|Before an andrological examination is performed, a complete clinical examintion (`the fitness test`) is mandatory.
Finally, an examination of the reproductive tract should be done.
The stallion`s testicles should be measured. Ultrasound provides the most easy and accurate means of obtaining testicular size. This information then is used to correlate how much semen that stallion is producing as compared to how much semen he should be producing, according to Dr. Dixon Varner of the College of Veterinary Medicine at Texas A&M University.
Daily semen output is compared to testicular size, and this information allows veterinarians and breeding managers to follow a stallion`s reproductive ability.
Evaluation of the testicles also can reveal inflammationÂ—suggesting an inflammatory process, tumors or atrophy.
Testicular degeneration leading to atrophy is perhaps the most common cause of reduced fertility in older stallions. As the testicles degenerate, there are fewer and fewer seminiferous tubules producing sperm, and an overall reduction occurs in the quantity and quality of the sperm.
The testicles themselves become soft, then smaller and finally firm. Though aging is the most-common cause of testicular degeneration, it also can be caused by an increase in heat in the testicles (trauma, infection, systemic viruses), adverse reactions to some antibiotics, exposure to toxins, chemicals and other factors.
If an evaluation of the breeding practices, the quality of broodmares, their preparation and handling, and a complete physical examination of the stallion has not yielded any reasons for poor breeding efficiency, then the next step is a careful semen analysis.
Semen should be evaluated for gross appearance and should be milky white to turbid without clots and without smell.
Any pink or red color in the ejaculate indicates hemospermia and definitely will correlate to decreased fertility. Yellow color and a dilute sample can indicate urine in the ejaculate and also correlates to breeding problems.
This is a problem that usually can be corrected at the time of collection though natural service (in breeds that prohibit artificial insemination) remains a concern with stallions that tend to urinate prior to ejaculation, so more work-up might be required with these horses.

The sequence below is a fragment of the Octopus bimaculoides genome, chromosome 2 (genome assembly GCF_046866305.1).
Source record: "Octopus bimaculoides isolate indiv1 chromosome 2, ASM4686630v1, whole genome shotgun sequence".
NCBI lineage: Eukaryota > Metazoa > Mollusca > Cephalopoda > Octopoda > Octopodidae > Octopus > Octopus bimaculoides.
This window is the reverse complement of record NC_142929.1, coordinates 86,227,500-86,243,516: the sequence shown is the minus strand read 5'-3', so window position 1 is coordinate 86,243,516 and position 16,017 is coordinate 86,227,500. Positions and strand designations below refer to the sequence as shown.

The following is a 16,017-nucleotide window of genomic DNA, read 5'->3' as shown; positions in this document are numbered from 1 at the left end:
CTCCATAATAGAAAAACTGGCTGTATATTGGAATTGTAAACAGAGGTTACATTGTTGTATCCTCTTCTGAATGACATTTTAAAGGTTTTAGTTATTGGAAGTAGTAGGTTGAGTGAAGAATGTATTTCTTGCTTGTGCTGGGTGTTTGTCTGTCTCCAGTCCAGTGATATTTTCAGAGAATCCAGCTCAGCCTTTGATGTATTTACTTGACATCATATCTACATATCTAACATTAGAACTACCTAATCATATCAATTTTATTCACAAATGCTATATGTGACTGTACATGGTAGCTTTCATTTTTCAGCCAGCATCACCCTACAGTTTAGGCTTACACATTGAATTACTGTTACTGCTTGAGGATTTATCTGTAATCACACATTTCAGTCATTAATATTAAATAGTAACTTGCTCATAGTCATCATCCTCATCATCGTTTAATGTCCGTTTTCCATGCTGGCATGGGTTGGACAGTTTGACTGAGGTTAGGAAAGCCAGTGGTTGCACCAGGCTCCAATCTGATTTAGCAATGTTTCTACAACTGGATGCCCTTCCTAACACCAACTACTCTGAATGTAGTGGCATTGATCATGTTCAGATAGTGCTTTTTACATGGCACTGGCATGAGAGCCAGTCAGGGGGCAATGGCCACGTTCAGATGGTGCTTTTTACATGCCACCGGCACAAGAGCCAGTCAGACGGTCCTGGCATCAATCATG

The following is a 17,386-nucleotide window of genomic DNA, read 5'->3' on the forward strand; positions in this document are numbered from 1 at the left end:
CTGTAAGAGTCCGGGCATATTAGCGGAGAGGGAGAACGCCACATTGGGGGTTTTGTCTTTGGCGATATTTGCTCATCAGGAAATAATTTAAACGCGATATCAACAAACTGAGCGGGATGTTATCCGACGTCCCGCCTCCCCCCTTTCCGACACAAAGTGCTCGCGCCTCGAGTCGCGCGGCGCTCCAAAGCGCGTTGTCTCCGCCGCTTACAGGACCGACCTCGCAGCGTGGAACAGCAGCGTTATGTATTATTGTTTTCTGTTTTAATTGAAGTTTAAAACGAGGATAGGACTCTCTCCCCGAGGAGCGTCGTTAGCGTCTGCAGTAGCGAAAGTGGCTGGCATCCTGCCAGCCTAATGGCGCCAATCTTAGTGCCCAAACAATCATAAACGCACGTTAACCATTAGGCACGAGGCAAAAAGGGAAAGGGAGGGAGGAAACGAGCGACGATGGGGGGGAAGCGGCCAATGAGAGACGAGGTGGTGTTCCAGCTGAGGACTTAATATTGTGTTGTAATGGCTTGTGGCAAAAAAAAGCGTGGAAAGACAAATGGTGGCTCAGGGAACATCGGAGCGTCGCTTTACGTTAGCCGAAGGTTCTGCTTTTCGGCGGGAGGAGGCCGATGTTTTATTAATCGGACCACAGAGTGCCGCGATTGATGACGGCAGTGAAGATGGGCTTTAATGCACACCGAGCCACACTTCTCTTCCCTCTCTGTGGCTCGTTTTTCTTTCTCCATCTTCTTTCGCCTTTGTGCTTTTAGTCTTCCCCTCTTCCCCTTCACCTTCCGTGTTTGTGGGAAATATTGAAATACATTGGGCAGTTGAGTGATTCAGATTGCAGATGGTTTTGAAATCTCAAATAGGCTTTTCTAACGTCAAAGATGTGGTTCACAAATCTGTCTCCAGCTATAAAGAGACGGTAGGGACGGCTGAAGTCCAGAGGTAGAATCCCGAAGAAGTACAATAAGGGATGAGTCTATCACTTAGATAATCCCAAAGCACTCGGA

Volume of the ejaculate should be recorded exactly. Average volume is from 60 ml to 120 ml, with a gel-free fraction of 50 ml to 100 ml. There is tremendous variability between stallions however and consistency is more important than specific numbers.
Motility should be evaluated immediately upon collection using a pre-warmed slide. This is still a subjective evaluation, and the average stallion will show around 80-percent motility with 60 percent being progressively motile.
All stallions will show some percentage of dead sperm, but this number should be watched. If a stallion shows a decrease in the number of motile sperm or an increase in the number of dead sperm, then a problem is developing and should be attended to.
The sperm should be evaluated as to longevity as well. Check the sperm at five-minute intervals [while on a warm (body temperature) slide] for 30 minutes and you should see consistent motility percentages.
A rapid reduction in motility signals poor ability of the sperm to exist long enough to reach and penetrate the egg and points toward poor fertility.
Sperm pH should also be measured. Normal values are between 7.0 and 7.7.
Abnormal pH and the presence of white blood cells can indicate the presence of an infection. Sperm sample slides should be stained with a nigrosin-eosin stain and evaluated for morphology.
The gross appearance of the individual sperm should be noted, and abnormalities such as double heads or tails, abnormal mid-pieces and other irregularities should be recorded.
Sperm concentration is a very concrete number that can provide tremendous information to the veterinarian and breeder, but it sometimes can be used incorrectly as a measure of breeding ability.
It is felt that a sperm concentration of 500X10(6) provides maximum pregnancy rates. But there are stallions that remain effective despite counts much lower and stallions whose count is above average but whose pregnancy rate is below average. T
hese are the older stallions that cause concern for veterinarians asked for an evaluation and recommendation as to future breeding ability.
There are additional tests that can identify damage to sperm and problems on a deeper, cellular level. Dr. Varner says the sperm chromatin assay is a very valuable test for evaluation of an older stallion.
Source: Dr. Kenneth Marcella (2004): The dating game - Older stallions require thorough evaluations to gague potency. In: DVM Newsmagazine Nov 1, 2004; www.dvmnews.com/dvm/
Tell a friend
Send this article